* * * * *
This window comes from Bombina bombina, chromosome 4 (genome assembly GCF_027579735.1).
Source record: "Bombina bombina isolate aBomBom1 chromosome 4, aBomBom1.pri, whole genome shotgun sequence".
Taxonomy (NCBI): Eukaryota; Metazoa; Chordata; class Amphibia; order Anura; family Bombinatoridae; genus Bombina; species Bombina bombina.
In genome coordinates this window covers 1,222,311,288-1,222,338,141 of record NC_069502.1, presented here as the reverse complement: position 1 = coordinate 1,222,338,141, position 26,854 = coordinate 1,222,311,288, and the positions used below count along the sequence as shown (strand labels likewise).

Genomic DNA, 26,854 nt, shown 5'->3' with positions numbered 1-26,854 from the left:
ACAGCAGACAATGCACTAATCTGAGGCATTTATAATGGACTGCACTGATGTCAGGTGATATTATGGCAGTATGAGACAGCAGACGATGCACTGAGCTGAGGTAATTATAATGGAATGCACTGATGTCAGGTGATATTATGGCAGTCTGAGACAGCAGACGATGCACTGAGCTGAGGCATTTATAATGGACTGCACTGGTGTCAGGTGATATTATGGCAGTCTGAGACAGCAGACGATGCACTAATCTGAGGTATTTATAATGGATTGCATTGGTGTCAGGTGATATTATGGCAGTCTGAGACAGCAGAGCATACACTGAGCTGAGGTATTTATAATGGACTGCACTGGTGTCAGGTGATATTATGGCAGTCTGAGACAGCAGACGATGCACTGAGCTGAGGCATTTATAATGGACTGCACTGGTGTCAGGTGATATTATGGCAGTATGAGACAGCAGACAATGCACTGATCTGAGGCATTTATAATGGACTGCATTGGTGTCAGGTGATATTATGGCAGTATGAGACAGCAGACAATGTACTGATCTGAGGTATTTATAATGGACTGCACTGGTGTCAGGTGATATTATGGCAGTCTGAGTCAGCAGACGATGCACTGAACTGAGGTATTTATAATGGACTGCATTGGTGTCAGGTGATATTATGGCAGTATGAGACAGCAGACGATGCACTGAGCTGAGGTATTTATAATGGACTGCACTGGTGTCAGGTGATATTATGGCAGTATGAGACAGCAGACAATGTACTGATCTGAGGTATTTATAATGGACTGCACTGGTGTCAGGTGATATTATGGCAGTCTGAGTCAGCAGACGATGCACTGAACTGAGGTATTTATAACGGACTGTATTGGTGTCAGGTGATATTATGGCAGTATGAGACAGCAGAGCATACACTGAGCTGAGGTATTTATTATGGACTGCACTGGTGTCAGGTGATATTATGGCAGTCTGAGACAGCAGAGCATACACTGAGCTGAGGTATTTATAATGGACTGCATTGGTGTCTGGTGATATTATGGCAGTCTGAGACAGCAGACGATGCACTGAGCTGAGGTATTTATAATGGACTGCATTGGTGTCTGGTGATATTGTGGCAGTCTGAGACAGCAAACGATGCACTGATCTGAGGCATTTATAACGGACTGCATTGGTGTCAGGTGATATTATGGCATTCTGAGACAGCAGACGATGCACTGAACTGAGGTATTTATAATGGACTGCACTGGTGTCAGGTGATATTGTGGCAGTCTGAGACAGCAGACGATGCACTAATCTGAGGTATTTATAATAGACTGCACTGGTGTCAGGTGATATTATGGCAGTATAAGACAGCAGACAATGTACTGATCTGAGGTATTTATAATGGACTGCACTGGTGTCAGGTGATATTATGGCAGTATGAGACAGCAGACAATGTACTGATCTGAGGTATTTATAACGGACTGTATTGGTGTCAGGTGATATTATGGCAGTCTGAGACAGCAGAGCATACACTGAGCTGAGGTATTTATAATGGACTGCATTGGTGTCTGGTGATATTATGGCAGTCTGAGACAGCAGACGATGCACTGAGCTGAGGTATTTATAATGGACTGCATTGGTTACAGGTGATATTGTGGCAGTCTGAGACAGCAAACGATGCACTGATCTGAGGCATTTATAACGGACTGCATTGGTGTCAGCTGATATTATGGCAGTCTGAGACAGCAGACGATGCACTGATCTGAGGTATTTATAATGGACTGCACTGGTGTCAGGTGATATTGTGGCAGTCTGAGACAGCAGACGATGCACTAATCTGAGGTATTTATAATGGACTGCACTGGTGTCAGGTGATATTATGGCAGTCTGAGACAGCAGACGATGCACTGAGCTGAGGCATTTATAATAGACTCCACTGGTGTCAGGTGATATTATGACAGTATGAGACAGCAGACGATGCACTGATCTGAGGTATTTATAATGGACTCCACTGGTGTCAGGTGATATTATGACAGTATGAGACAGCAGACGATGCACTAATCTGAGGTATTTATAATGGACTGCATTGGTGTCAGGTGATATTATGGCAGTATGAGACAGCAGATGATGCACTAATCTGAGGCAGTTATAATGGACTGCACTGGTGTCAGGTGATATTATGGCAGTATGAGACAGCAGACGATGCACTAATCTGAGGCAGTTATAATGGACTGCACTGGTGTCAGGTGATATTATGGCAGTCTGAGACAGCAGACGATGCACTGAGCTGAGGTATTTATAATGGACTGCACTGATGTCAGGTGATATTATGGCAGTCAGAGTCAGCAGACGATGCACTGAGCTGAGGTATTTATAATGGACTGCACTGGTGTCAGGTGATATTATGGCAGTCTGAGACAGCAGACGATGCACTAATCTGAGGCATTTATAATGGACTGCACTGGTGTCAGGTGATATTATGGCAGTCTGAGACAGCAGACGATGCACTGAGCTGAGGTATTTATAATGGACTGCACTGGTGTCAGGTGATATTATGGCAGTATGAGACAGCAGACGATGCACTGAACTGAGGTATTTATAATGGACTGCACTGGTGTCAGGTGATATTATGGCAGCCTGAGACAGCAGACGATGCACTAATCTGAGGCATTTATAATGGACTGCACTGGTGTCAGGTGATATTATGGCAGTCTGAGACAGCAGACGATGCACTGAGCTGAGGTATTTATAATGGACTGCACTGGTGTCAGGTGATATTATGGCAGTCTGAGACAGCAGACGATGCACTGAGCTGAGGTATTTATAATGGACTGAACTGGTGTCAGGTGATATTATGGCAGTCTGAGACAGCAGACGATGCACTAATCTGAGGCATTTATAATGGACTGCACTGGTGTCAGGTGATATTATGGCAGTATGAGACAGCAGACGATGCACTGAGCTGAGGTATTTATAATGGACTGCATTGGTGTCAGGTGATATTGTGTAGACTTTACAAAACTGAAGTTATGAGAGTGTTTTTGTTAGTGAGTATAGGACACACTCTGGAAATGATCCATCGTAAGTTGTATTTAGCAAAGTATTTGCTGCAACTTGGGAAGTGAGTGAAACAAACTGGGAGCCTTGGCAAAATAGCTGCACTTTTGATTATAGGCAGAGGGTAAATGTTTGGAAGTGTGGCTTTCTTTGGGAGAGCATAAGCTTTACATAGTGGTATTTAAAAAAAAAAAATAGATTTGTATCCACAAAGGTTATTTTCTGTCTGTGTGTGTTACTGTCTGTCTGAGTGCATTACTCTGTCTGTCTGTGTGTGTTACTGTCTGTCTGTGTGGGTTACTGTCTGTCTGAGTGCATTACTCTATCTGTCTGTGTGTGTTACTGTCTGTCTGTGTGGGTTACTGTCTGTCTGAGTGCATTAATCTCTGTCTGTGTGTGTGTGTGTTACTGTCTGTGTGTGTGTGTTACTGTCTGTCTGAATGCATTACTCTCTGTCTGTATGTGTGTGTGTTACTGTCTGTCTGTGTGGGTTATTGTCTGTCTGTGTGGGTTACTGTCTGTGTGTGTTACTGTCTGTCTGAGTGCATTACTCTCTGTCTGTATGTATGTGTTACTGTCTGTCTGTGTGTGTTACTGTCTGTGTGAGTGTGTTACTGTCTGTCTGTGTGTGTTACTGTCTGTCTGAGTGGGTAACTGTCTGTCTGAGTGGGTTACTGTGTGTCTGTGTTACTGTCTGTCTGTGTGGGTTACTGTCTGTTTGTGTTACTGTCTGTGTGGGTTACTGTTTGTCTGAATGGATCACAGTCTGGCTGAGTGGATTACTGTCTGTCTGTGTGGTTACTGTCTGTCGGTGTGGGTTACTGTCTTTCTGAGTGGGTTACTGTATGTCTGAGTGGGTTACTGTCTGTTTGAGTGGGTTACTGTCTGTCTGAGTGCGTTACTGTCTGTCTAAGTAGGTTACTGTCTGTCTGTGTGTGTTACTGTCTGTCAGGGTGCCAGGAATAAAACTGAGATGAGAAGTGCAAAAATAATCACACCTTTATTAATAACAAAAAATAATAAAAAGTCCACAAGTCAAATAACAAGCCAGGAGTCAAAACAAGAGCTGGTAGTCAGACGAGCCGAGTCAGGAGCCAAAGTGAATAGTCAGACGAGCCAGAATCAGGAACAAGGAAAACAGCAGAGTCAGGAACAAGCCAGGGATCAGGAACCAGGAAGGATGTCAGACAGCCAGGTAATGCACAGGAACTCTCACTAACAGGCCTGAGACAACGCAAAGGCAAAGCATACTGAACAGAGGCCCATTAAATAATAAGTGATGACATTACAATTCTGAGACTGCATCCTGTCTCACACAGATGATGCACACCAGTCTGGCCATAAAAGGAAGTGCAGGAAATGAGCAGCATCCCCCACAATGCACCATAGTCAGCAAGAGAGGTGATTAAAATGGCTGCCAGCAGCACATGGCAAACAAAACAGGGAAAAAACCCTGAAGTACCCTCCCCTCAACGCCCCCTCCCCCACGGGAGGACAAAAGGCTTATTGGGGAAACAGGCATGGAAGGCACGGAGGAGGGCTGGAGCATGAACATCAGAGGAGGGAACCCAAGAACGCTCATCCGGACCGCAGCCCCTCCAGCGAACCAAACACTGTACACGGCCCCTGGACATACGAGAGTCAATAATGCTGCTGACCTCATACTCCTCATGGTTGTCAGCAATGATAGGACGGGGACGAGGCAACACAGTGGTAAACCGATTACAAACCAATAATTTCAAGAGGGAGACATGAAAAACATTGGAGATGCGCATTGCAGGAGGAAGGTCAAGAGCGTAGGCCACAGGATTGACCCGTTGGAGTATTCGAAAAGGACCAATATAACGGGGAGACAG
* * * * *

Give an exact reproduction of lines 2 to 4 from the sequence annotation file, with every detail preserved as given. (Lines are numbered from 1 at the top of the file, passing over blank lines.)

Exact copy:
Source record: "Bombina bombina isolate aBomBom1 chromosome 4, aBomBom1.pri, whole genome shotgun sequence".
Taxonomy (NCBI): Eukaryota; Metazoa; Chordata; class Amphibia; order Anura; family Bombinatoridae; genus Bombina; species Bombina bombina.
In genome coordinates this window covers 1,222,311,288-1,222,338,141 of record NC_069502.1, presented here as the reverse complement: position 1 = coordinate 1,222,338,141, position 26,854 = coordinate 1,222,311,288, and the positions used below count along the sequence as shown (strand labels likewise).